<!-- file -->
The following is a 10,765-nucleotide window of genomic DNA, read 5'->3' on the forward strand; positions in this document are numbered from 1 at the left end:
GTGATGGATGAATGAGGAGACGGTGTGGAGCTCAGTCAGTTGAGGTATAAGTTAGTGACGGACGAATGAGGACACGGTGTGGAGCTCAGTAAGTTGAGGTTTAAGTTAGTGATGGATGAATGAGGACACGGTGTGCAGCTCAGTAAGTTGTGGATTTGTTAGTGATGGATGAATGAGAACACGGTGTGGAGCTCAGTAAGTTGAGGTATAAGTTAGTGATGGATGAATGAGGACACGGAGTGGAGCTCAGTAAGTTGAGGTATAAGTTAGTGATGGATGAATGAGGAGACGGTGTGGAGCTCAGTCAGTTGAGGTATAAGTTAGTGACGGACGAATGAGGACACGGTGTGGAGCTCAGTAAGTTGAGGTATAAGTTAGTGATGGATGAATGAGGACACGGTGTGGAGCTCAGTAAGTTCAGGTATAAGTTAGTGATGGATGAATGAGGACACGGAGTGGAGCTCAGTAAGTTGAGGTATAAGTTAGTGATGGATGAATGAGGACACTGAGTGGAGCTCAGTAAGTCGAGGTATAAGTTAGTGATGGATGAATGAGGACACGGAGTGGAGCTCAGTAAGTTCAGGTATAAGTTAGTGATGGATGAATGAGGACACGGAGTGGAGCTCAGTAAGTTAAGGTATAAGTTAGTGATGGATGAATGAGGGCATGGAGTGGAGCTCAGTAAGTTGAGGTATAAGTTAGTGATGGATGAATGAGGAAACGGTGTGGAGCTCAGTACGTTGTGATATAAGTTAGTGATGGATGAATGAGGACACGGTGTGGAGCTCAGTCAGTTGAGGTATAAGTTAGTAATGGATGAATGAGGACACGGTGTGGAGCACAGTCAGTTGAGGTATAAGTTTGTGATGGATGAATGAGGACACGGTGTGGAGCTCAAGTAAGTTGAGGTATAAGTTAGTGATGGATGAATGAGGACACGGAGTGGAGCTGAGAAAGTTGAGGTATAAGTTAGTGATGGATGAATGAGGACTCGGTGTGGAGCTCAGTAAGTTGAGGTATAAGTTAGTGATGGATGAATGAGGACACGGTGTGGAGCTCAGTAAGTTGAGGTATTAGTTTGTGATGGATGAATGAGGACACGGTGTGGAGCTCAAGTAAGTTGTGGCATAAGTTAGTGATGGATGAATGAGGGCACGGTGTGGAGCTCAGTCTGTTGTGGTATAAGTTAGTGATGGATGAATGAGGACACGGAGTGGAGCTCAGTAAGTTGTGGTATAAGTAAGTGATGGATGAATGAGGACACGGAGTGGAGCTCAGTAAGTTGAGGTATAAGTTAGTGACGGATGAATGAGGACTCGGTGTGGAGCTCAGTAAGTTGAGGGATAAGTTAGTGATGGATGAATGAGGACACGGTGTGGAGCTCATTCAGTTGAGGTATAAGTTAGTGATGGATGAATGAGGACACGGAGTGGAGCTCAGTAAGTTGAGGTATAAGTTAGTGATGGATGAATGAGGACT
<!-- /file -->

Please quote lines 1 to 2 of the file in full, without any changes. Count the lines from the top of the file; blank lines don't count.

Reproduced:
The following is a 10,765-nucleotide window of genomic DNA, read 5'->3' on the forward strand; positions in this document are numbered from 1 at the left end:
GTGATGGATGAATGAGGAGACGGTGTGGAGCTCAGTCAGTTGAGGTATAAGTTAGTGACGGACGAATGAGGACACGGTGTGGAGCTCAGTAAGTTGAGGTTTAAGTTAGTGATGGATGAATGAGGACACGGTGTGCAGCTCAGTAAGTTGTGGATTTGTTAGTGATGGATGAATGAGAACACGGTGTGGAGCTCAGTAAGTTGAGGTATAAGTTAGTGATGGATGAATGAGGACACGGAGTGGAGCTCAGTAAGTTGAGGTATAAGTTAGTGATGGATGAATGAGGAGACGGTGTGGAGCTCAGTCAGTTGAGGTATAAGTTAGTGACGGACGAATGAGGACACGGTGTGGAGCTCAGTAAGTTGAGGTATAAGTTAGTGATGGATGAATGAGGACACGGTGTGGAGCTCAGTAAGTTCAGGTATAAGTTAGTGATGGATGAATGAGGACACGGAGTGGAGCTCAGTAAGTTGAGGTATAAGTTAGTGATGGATGAATGAGGACACTGAGTGGAGCTCAGTAAGTCGAGGTATAAGTTAGTGATGGATGAATGAGGACACGGAGTGGAGCTCAGTAAGTTCAGGTATAAGTTAGTGATGGATGAATGAGGACACGGAGTGGAGCTCAGTAAGTTAAGGTATAAGTTAGTGATGGATGAATGAGGGCATGGAGTGGAGCTCAGTAAGTTGAGGTATAAGTTAGTGATGGATGAATGAGGAAACGGTGTGGAGCTCAGTACGTTGTGATATAAGTTAGTGATGGATGAATGAGGACACGGTGTGGAGCTCAGTCAGTTGAGGTATAAGTTAGTAATGGATGAATGAGGACACGGTGTGGAGCACAGTCAGTTGAGGTATAAGTTTGTGATGGATGAATGAGGACACGGTGTGGAGCTCAAGTAAGTTGAGGTATAAGTTAGTGATGGATGAATGAGGACACGGAGTGGAGCTGAGAAAGTTGAGGTATAAGTTAGTGATGGATGAATGAGGACTCGGTGTGGAGCTCAGTAAGTTGAGGTATAAGTTAGTGATGGATGAATGAGGACACGGTGTGGAGCTCAGTAAGTTGAGGTATTAGTTTGTGATGGATGAATGAGGACACGGTGTGGAGCTCAAGTAAGTTGTGGCATAAGTTAGTGATGGATGAATGAGGGCACGGTGTGGAGCTCAGTCTGTTGTGGTATAAGTTAGTGATGGATGAATGAGGACACGGAGTGGAGCTCAGTAAGTTGTGGTATAAGTAAGTGATGGATGAATGAGGACACGGAGTGGAGCTCAGTAAGTTGAGGTATAAGTTAGTGACGGATGAATGAGGACTCGGTGTGGAGCTCAGTAAGTTGAGGGATAAGTTAGTGATGGATGAATGAGGACACGGTGTGGAGCTCATTCAGTTGAGGTATAAGTTAGTGATGGATGAATGAGGACACGGAGTGGAGCTCAGTAAGTTGAGGTATAAGTTAGTGATGGATGAATGAGGACT